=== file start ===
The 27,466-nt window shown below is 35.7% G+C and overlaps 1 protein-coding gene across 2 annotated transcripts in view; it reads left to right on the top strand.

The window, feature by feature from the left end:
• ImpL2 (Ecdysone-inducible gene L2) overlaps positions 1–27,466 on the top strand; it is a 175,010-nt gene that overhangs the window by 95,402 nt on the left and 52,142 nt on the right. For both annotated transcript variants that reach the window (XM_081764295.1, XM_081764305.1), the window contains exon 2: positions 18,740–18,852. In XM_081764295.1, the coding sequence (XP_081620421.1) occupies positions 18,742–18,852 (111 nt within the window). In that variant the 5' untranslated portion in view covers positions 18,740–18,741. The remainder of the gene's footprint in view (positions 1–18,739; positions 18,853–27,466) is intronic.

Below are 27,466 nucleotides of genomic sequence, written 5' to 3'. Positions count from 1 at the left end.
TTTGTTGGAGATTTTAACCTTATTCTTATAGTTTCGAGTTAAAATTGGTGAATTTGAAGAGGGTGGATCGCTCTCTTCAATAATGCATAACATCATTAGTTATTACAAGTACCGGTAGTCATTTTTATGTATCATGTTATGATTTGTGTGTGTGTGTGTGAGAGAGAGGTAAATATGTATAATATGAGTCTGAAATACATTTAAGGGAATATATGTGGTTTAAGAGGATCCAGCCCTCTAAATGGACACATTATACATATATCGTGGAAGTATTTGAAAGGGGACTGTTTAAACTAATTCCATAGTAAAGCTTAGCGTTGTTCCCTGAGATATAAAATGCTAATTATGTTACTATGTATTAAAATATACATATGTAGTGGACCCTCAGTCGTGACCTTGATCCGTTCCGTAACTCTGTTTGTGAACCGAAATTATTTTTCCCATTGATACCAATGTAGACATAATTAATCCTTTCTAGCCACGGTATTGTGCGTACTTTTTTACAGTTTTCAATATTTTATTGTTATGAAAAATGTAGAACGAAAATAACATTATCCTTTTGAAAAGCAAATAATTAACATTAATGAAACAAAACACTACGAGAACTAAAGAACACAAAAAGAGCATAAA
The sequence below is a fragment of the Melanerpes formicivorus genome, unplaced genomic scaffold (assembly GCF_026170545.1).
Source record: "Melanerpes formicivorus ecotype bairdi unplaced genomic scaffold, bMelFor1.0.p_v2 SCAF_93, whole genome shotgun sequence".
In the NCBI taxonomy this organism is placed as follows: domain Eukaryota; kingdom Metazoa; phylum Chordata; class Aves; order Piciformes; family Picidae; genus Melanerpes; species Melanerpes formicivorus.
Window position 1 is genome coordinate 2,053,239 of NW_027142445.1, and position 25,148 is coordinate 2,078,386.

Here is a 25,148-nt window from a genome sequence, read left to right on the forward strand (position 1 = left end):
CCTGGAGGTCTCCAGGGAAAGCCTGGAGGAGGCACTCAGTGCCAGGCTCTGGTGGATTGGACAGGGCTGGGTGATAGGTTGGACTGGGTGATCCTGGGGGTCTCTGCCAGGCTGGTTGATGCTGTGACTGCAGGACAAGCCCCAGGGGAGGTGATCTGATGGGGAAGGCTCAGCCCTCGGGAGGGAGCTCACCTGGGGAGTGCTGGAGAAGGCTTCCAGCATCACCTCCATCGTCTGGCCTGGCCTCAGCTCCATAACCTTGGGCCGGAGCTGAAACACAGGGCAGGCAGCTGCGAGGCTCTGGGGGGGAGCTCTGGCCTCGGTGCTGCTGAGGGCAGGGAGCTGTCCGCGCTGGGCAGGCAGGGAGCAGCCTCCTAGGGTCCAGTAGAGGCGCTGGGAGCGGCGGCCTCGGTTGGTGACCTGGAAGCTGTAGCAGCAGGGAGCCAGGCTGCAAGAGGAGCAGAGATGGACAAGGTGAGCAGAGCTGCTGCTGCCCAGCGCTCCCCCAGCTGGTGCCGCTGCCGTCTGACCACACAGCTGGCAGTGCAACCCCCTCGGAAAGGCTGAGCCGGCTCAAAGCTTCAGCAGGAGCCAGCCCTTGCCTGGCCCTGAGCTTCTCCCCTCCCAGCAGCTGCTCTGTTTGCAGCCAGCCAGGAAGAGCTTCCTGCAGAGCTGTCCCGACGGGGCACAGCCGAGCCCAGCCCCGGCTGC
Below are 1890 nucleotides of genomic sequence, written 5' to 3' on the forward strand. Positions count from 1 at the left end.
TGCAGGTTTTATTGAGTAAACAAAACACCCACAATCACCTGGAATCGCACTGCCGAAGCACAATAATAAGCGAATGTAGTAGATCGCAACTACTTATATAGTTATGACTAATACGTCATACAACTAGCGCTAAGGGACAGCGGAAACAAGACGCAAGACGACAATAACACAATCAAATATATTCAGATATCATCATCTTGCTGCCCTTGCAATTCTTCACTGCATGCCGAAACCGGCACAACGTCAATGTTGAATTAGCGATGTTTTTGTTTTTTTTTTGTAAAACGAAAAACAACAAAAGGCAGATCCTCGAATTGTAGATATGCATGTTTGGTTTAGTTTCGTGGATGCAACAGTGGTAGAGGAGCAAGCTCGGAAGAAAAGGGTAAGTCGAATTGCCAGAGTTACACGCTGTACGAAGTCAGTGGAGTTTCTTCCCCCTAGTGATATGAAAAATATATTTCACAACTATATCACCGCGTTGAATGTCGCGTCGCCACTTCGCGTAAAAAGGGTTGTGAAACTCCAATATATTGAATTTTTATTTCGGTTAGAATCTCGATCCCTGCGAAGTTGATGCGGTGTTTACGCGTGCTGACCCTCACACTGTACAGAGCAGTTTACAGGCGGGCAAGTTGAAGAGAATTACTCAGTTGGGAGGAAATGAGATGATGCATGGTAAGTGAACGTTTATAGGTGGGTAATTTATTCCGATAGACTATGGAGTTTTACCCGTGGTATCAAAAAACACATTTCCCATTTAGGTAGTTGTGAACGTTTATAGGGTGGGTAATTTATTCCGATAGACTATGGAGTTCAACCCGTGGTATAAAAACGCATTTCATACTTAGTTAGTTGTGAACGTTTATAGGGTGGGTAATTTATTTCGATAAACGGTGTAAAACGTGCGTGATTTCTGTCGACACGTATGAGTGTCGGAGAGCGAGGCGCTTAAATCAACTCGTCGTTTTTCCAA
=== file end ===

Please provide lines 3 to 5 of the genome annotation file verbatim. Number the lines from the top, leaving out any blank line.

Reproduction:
• ImpL2 (Ecdysone-inducible gene L2) overlaps positions 1–27,466 on the top strand; it is a 175,010-nt gene that overhangs the window by 95,402 nt on the left and 52,142 nt on the right. For both annotated transcript variants that reach the window (XM_081764295.1, XM_081764305.1), the window contains exon 2: positions 18,740–18,852. In XM_081764295.1, the coding sequence (XP_081620421.1) occupies positions 18,742–18,852 (111 nt within the window). In that variant the 5' untranslated portion in view covers positions 18,740–18,741. The remainder of the gene's footprint in view (positions 1–18,739; positions 18,853–27,466) is intronic.

Below are 27,466 nucleotides of genomic sequence, written 5' to 3'. Positions count from 1 at the left end.
TTTGTTGGAGATTTTAACCTTATTCTTATAGTTTCGAGTTAAAATTGGTGAATTTGAAGAGGGTGGATCGCTCTCTTCAATAATGCATAACATCATTAGTTATTACAAGTACCGGTAGTCATTTTTATGTATCATGTTATGATTTGTGTGTGTGTGTGTGAGAGAGAGGTAAATATGTATAATATGAGTCTGAAATACATTTAAGGGAATATATGTGGTTTAAGAGGATCCAGCCCTCTAAATGGACACATTATACATATATCGTGGAAGTATTTGAAAGGGGACTGTTTAAACTAATTCCATAGTAAAGCTTAGCGTTGTTCCCTGAGATATAAAATGCTAATTATGTTACTATGTATTAAAATATACATATGTAGTGGACCCTCAGTCGTGACCTTGATCCGTTCCGTAACTCTGTTTGTGAACCGAAATTATTTTTCCCATTGATACCAATGTAGACATAATTAATCCTTTCTAGCCACGGTATTGTGCGTACTTTTTTACAGTTTTCAATATTTTATTGTTATGAAAAATGTAGAACGAAAATAACATTATCCTTTTGAAAAGCAAATAATTAACATTAATGAAACAAAACACTACGAGAACTAAAGAACACAAAAAGAGCATAAA